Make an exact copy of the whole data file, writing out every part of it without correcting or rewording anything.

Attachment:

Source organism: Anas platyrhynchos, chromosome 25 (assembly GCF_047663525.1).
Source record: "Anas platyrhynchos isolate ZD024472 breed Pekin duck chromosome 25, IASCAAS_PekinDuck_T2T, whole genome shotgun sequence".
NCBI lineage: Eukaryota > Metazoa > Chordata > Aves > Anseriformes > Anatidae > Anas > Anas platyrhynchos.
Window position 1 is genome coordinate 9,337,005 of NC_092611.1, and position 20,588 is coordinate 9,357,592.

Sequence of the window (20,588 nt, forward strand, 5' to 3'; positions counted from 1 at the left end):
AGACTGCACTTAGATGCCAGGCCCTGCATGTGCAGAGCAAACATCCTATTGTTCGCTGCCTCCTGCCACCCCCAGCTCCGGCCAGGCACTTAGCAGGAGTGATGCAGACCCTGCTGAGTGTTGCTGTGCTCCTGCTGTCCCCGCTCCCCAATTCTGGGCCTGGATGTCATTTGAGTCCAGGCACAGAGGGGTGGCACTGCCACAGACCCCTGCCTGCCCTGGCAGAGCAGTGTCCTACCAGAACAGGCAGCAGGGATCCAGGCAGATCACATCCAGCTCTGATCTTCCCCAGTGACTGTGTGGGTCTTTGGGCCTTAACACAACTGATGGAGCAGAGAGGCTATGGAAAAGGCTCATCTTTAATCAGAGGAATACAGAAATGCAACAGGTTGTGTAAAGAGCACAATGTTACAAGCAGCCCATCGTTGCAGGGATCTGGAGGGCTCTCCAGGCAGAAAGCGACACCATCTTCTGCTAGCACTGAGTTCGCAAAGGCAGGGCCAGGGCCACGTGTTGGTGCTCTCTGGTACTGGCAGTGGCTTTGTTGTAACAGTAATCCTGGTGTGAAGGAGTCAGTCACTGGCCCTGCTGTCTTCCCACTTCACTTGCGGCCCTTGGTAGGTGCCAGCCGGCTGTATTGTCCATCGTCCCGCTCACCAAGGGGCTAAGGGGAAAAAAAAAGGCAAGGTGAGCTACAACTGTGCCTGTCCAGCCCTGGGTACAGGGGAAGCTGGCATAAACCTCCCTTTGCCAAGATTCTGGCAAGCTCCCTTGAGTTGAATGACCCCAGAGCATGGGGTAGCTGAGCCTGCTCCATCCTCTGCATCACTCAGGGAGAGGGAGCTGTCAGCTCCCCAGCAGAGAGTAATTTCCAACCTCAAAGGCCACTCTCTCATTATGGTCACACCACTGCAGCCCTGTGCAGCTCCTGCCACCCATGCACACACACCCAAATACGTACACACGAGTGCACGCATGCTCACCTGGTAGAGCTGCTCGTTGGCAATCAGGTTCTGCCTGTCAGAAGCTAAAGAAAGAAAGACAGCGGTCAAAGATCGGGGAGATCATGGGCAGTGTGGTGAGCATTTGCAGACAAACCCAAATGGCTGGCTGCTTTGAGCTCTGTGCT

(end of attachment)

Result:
Source organism: Anas platyrhynchos, chromosome 25 (assembly GCF_047663525.1).
Source record: "Anas platyrhynchos isolate ZD024472 breed Pekin duck chromosome 25, IASCAAS_PekinDuck_T2T, whole genome shotgun sequence".
NCBI lineage: Eukaryota > Metazoa > Chordata > Aves > Anseriformes > Anatidae > Anas > Anas platyrhynchos.
Window position 1 is genome coordinate 9,337,005 of NC_092611.1, and position 20,588 is coordinate 9,357,592.

Sequence of the window (20,588 nt, forward strand, 5' to 3'; positions counted from 1 at the left end):
AGACTGCACTTAGATGCCAGGCCCTGCATGTGCAGAGCAAACATCCTATTGTTCGCTGCCTCCTGCCACCCCCAGCTCCGGCCAGGCACTTAGCAGGAGTGATGCAGACCCTGCTGAGTGTTGCTGTGCTCCTGCTGTCCCCGCTCCCCAATTCTGGGCCTGGATGTCATTTGAGTCCAGGCACAGAGGGGTGGCACTGCCACAGACCCCTGCCTGCCCTGGCAGAGCAGTGTCCTACCAGAACAGGCAGCAGGGATCCAGGCAGATCACATCCAGCTCTGATCTTCCCCAGTGACTGTGTGGGTCTTTGGGCCTTAACACAACTGATGGAGCAGAGAGGCTATGGAAAAGGCTCATCTTTAATCAGAGGAATACAGAAATGCAACAGGTTGTGTAAAGAGCACAATGTTACAAGCAGCCCATCGTTGCAGGGATCTGGAGGGCTCTCCAGGCAGAAAGCGACACCATCTTCTGCTAGCACTGAGTTCGCAAAGGCAGGGCCAGGGCCACGTGTTGGTGCTCTCTGGTACTGGCAGTGGCTTTGTTGTAACAGTAATCCTGGTGTGAAGGAGTCAGTCACTGGCCCTGCTGTCTTCCCACTTCACTTGCGGCCCTTGGTAGGTGCCAGCCGGCTGTATTGTCCATCGTCCCGCTCACCAAGGGGCTAAGGGGAAAAAAAAAGGCAAGGTGAGCTACAACTGTGCCTGTCCAGCCCTGGGTACAGGGGAAGCTGGCATAAACCTCCCTTTGCCAAGATTCTGGCAAGCTCCCTTGAGTTGAATGACCCCAGAGCATGGGGTAGCTGAGCCTGCTCCATCCTCTGCATCACTCAGGGAGAGGGAGCTGTCAGCTCCCCAGCAGAGAGTAATTTCCAACCTCAAAGGCCACTCTCTCATTATGGTCACACCACTGCAGCCCTGTGCAGCTCCTGCCACCCATGCACACACACCCAAATACGTACACACGAGTGCACGCATGCTCACCTGGTAGAGCTGCTCGTTGGCAATCAGGTTCTGCCTGTCAGAAGCTAAAGAAAGAAAGACAGCGGTCAAAGATCGGGGAGATCATGGGCAGTGTGGTGAGCATTTGCAGACAAACCCAAATGGCTGGCTGCTTTGAGCTCTGTGCT